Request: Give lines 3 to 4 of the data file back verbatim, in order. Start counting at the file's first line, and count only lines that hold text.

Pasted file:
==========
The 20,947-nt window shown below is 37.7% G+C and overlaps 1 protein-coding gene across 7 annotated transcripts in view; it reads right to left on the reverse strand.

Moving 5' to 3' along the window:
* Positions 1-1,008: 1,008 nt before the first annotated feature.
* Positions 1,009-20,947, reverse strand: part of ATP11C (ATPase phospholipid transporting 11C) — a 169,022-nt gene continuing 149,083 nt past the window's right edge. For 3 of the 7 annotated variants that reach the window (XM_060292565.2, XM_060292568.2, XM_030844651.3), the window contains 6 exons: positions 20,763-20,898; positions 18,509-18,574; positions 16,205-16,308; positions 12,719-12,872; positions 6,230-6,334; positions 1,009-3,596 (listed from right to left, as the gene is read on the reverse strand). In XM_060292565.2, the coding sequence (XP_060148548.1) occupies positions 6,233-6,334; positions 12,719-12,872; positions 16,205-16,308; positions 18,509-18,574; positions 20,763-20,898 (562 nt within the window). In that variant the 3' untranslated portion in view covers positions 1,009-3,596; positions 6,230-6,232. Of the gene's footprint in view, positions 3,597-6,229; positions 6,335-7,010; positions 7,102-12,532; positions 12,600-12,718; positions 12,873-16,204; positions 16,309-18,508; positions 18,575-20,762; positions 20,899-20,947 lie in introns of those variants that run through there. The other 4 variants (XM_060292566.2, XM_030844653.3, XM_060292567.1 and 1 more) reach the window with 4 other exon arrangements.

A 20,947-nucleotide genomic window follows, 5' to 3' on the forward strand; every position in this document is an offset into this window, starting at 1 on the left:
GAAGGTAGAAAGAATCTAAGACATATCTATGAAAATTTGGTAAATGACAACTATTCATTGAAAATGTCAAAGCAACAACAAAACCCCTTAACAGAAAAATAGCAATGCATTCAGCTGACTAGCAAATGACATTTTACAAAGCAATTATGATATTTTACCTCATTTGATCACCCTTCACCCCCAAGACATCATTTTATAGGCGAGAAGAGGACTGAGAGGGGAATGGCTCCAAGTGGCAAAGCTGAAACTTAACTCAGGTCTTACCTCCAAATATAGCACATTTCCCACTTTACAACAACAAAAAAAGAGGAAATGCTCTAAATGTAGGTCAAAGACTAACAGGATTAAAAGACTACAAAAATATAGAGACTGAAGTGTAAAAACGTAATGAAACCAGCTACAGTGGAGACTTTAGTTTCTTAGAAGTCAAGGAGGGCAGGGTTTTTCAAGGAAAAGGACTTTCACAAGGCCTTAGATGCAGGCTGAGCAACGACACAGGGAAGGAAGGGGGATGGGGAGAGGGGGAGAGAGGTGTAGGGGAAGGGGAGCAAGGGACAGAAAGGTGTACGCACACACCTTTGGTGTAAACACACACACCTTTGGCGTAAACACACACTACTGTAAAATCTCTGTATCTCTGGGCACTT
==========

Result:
* Positions 1-1,008: 1,008 nt before the first annotated feature.
* Positions 1,009-20,947, reverse strand: part of ATP11C (ATPase phospholipid transporting 11C) — a 169,022-nt gene continuing 149,083 nt past the window's right edge. For 3 of the 7 annotated variants that reach the window (XM_060292565.2, XM_060292568.2, XM_030844651.3), the window contains 6 exons: positions 20,763-20,898; positions 18,509-18,574; positions 16,205-16,308; positions 12,719-12,872; positions 6,230-6,334; positions 1,009-3,596 (listed from right to left, as the gene is read on the reverse strand). In XM_060292565.2, the coding sequence (XP_060148548.1) occupies positions 6,233-6,334; positions 12,719-12,872; positions 16,205-16,308; positions 18,509-18,574; positions 20,763-20,898 (562 nt within the window). In that variant the 3' untranslated portion in view covers positions 1,009-3,596; positions 6,230-6,232. Of the gene's footprint in view, positions 3,597-6,229; positions 6,335-7,010; positions 7,102-12,532; positions 12,600-12,718; positions 12,873-16,204; positions 16,309-18,508; positions 18,575-20,762; positions 20,899-20,947 lie in introns of those variants that run through there. The other 4 variants (XM_060292566.2, XM_030844653.3, XM_060292567.1 and 1 more) reach the window with 4 other exon arrangements.